When a train is traveling along a straight track at 2 m/s, it begins to accelerate at (60 v^{-4}) m/s^2 where v is in m/s. Determine its velocity v and the position 3 s after the acceleration.

#### Solution:

Show me the final answerâ†“

Remember that acceleration is:

a=\dfrac{\text{d}v}{\text{d}t}

We will isolate for \text{d}t.

\text{d}t=\dfrac{\text{d}v}{a}

The question asks us to find the velocity after 3 seconds, thus, we will integrate the left side from 0 to 3 seconds. On the right side, we know the initial velocity to be 2 m/s, and so we will integrate from 2 to v where v is final velocity.

\int_{0}^{3}\text{d}t=\int_{2}^{v} \dfrac{\text{d}v}{60v^{-4}}
3=\dfrac{1}{300}(v^5-32)

(Solve for v)

v=3.93 m/s

To figure out the position, we will use the following kinematic equation.

a\text{d}s=v\text{d}v

(isolate for \text{d}s)

\text{d}s=\dfrac{v\text{d}v}{a}Remember that:

\text{d}s=\dfrac{v\text{d}v}{a}=\dfrac{1}{60}v^5\text{d}v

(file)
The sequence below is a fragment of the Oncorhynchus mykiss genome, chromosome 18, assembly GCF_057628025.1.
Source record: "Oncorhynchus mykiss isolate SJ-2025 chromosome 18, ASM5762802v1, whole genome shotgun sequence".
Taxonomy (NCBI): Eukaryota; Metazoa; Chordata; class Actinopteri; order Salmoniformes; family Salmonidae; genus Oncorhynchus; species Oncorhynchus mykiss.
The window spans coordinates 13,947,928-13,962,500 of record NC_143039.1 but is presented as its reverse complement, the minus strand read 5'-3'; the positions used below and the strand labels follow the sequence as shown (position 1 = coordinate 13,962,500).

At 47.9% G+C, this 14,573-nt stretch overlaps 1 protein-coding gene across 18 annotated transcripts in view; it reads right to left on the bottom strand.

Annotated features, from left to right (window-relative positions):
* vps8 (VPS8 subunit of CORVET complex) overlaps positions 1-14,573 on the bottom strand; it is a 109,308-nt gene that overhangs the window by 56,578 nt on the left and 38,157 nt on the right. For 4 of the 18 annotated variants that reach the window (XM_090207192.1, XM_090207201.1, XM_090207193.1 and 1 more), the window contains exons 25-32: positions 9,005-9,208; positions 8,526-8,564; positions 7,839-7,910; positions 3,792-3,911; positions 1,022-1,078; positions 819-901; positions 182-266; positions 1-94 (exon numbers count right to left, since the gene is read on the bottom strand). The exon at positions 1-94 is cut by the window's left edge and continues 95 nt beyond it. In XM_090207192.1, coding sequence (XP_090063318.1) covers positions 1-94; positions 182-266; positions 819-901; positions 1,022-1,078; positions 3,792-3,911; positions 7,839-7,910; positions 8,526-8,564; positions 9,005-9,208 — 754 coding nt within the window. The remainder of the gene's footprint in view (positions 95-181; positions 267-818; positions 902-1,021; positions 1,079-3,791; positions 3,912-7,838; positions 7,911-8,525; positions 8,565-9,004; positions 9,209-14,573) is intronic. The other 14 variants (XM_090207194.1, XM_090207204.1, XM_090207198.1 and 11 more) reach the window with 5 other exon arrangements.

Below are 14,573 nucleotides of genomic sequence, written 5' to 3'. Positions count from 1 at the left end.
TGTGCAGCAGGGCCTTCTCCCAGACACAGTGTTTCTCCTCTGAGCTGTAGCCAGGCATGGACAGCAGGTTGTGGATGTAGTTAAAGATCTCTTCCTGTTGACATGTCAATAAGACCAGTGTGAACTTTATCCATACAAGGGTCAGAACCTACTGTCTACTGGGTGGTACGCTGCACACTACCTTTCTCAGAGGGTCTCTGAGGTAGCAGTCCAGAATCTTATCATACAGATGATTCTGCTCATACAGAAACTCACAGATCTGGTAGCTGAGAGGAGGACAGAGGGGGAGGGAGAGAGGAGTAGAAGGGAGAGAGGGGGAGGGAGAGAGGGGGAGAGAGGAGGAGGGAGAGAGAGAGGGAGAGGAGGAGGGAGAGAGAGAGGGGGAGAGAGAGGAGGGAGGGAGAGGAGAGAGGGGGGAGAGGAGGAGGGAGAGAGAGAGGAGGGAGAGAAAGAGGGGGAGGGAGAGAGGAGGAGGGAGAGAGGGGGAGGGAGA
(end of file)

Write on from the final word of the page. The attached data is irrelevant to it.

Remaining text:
Again, we will integrate both sides of the equation.

\int_{0}^{s}\text{d}s=\dfrac{1}{60}\int_{2}^{3.93}v^5\,\text{d}v
s=\dfrac{1}{60}\left(\dfrac{v^6}{6}\right)\Big|_{2}^{3.93}

s=9.98 m

#### Final Answers:

v=3.93 m/s

s=9.98 m

Hi! I would like to ask the part that I don’t clearly get it. Where did 1/300 (v^5-32) came from?

So you’re just solving the left side of the integral. If you solve it, that’s the value you get.

hi i would like to ask why did you use 3.92 and 2 for the last equation?

So the initial velocity is 2 m/s (given in the question), and the final velocity we found, which was 3.93 m/s. Using that, we can figure out the distance.

I feel lost in the integration part, firstly the integration of dt is t and when we replaced we got 3 is that right? Then when we integrated the right side how did it come as 1/300(v^5-32)? Can you please explain in a little more details

Thank you

Never mind I got it đź™‚

Glad to hear!

How did you compute the last part? How did you come in a 9.98m?

Make sure to solve the integral properly.

For the distance part firstly why did you use 1/60v^5 alone without the 1/5 because it was 1/300, also why you didnâ€™t use the the equation v=ds/dt instead?

Thank you

It’s the value you get after you take the integral. And it’s not possible to use v=ds/dt, we don’t have enough givens to use that equation.

Please I need more solved problems on kinematics so I can prepare for my test in few days to come

i want to ask, how did you get the final answer for s = 9.98m but when i calculated it, i get 10.07m

Did you solve the integral properly? Might be a numerical error.